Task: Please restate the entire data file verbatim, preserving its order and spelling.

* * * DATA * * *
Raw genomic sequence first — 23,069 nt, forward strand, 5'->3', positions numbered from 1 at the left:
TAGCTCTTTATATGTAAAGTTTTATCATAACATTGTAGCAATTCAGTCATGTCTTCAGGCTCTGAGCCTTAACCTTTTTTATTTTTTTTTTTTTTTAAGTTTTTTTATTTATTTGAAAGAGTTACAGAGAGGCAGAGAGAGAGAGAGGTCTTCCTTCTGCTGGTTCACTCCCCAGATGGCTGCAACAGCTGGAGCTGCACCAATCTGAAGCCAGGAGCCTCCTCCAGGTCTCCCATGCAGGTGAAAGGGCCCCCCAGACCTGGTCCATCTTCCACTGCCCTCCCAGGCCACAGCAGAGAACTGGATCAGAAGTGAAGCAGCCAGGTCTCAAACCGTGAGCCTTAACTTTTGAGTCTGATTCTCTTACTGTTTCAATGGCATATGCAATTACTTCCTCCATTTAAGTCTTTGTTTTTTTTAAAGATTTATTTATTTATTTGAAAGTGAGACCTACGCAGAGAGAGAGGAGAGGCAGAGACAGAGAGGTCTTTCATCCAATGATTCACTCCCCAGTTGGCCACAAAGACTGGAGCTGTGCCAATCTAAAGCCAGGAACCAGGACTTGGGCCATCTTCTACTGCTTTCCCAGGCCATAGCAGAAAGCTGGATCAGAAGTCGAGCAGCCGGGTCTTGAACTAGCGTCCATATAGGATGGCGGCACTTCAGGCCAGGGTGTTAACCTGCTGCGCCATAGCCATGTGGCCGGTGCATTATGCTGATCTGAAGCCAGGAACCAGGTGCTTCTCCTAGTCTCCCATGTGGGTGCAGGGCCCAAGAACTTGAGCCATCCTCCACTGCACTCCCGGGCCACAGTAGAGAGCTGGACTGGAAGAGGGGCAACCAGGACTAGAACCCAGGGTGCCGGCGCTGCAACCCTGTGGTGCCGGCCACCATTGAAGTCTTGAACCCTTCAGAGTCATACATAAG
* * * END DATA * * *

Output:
Raw genomic sequence first — 23,069 nt, forward strand, 5'->3', positions numbered from 1 at the left:
TAGCTCTTTATATGTAAAGTTTTATCATAACATTGTAGCAATTCAGTCATGTCTTCAGGCTCTGAGCCTTAACCTTTTTTATTTTTTTTTTTTTTTAAGTTTTTTTATTTATTTGAAAGAGTTACAGAGAGGCAGAGAGAGAGAGAGGTCTTCCTTCTGCTGGTTCACTCCCCAGATGGCTGCAACAGCTGGAGCTGCACCAATCTGAAGCCAGGAGCCTCCTCCAGGTCTCCCATGCAGGTGAAAGGGCCCCCCAGACCTGGTCCATCTTCCACTGCCCTCCCAGGCCACAGCAGAGAACTGGATCAGAAGTGAAGCAGCCAGGTCTCAAACCGTGAGCCTTAACTTTTGAGTCTGATTCTCTTACTGTTTCAATGGCATATGCAATTACTTCCTCCATTTAAGTCTTTGTTTTTTTTAAAGATTTATTTATTTATTTGAAAGTGAGACCTACGCAGAGAGAGAGGAGAGGCAGAGACAGAGAGGTCTTTCATCCAATGATTCACTCCCCAGTTGGCCACAAAGACTGGAGCTGTGCCAATCTAAAGCCAGGAACCAGGACTTGGGCCATCTTCTACTGCTTTCCCAGGCCATAGCAGAAAGCTGGATCAGAAGTCGAGCAGCCGGGTCTTGAACTAGCGTCCATATAGGATGGCGGCACTTCAGGCCAGGGTGTTAACCTGCTGCGCCATAGCCATGTGGCCGGTGCATTATGCTGATCTGAAGCCAGGAACCAGGTGCTTCTCCTAGTCTCCCATGTGGGTGCAGGGCCCAAGAACTTGAGCCATCCTCCACTGCACTCCCGGGCCACAGTAGAGAGCTGGACTGGAAGAGGGGCAACCAGGACTAGAACCCAGGGTGCCGGCGCTGCAACCCTGTGGTGCCGGCCACCATTGAAGTCTTGAACCCTTCAGAGTCATACATAAG